His final rest
Texas bids Bush farewell with sports stars, country music and funeral train
America’s final farewell to George H.W. Bush shifted to Texas on Thursday, with his friend and former Secretary of State James Baker addressing him as “Jefe,” Spanish for “boss,” and celebrating him as a president with “the courage of a warrior but the greater courage of a peacemaker.”
Baker fought back tears as he concluded his eulogy.
Country music’s Oak Ridge Boys, among the president’s favourites, sang “Amazing Grace” and Reba McEntire offered “The Lord’s Prayer” as three days of official ceremonies in Washington gave way to more personal touches for the Bush in Texas. The night before, more than 11,000 people paid their respects as his casket lay in repose all night at St. Martin’s Episcopal Church, where his family worshipped.
At Thursday’s funeral, Baker said, “The world became a better place because George Bush occupied the White House for four years.”
He said that Bush embodied some of the nation’s best values, “temperate” in thought, word and deed, “our nation’s very best one-term president.”
George P. Bush, the former president’s grandson and the only member of the political dynasty still holding elected office, as Texas land commissioner, subsequently struck a more personal tone with the man he and the younger generations called “gampy.”
The services attracted local sports stars including Houston Texans defensive end J.J. Watt featured hymns chosen and loved by the former president.
The nation’s capital bid him goodbye Wednesday in a Washington funeral service that offered high praise for the last of the presidents to have fought in World War II — and a hefty dose of humour about a man whose speaking delivery was once described as a cross between Mister Rogers and John Wayne.
Bush’s casket returned for the services in Houston, a ride on a special funeral train and eventual burial at his family plot on the presidential library grounds at Texas A&M University in College Station. His final resting place is alongside Barbara Bush, his wife of 73 years, and Robin Bush, the daughter they lost to leukemia at age 3.
In the service at Washington National Cathedral, three former presidents and President Donald Trump looked on as George W. Bush eulogized his father as “the brightest of a thousand points of light.”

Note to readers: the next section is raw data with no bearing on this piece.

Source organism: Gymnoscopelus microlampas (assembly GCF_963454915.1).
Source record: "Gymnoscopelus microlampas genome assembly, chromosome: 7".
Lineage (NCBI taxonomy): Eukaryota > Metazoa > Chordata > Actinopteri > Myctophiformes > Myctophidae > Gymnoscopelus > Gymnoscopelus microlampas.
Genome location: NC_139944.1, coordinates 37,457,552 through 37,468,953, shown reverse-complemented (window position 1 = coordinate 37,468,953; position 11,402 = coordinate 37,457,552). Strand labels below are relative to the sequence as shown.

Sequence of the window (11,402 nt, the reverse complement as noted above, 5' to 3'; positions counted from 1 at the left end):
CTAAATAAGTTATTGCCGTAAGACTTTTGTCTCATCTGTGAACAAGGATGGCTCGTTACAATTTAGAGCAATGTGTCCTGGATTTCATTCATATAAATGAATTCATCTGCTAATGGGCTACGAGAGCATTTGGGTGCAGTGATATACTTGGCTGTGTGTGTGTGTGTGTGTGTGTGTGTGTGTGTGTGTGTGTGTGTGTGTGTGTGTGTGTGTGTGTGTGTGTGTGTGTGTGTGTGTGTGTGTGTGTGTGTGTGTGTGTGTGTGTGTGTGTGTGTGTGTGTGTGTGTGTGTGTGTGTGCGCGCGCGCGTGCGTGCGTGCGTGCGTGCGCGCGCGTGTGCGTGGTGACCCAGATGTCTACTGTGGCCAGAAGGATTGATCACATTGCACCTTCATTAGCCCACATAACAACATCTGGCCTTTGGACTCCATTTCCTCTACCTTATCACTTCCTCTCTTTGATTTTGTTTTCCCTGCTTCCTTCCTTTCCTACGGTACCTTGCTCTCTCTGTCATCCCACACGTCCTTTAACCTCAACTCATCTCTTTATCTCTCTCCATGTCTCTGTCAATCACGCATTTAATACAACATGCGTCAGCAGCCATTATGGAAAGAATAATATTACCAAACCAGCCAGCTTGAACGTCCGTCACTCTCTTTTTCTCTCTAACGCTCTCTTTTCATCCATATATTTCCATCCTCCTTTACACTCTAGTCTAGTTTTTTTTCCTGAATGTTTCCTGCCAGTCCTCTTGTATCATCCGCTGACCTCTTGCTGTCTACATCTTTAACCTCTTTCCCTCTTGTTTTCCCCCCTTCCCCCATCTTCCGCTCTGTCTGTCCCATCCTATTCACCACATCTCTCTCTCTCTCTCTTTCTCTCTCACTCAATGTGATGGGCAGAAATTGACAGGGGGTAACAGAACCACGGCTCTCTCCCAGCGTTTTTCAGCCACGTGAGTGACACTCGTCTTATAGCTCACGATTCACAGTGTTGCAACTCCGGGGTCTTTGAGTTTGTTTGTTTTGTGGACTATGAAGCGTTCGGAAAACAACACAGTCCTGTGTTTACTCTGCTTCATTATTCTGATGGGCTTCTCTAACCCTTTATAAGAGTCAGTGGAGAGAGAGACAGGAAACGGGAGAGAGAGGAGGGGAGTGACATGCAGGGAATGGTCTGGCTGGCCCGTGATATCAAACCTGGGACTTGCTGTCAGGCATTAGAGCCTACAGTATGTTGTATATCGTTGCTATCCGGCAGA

The cathedral service was a tribute to a president, a patriarch and a faded political era that prized military service and public responsibility.
It was laced with indirect comparisons to Trump but was not consumed by them, as speakers focused on Bush’s public life and character - with plenty of cracks about his goofy side, too.
“He was a man of such great humility,” said Alan Simpson, former Republican senator from Wyoming. Those who travel “the high road of humility in Washington, D.C.,” he added pointedly, “are not bothered by heavy traffic.”
Trump sat with his wife, a trio of ex-presidents and their wives, several of them sharp critics of his presidency and one of them, Hillary Clinton, his 2016 Democratic foe. Apart from courteous nods and some handshakes, there was little interaction between Trump and the others.
George W. Bush broke down briefly at the end of his eulogy while invoking the daughter his parents lost in 1953 and his mother, who died in April. He took comfort in knowing “Dad is hugging Robin and holding Mom’s hand again.”
It was a family that occupied the White House for a dozen years - the 41st president defeated after one term, the 43rd serving two. Jeb Bush stepped up to try to extend that run but fell short when Trump won the 2016 Republican primaries.
Family and friends attend a funeral service for former president George H.W. Bush at St. Martin’s Episcopal Church on Thursday in Houston.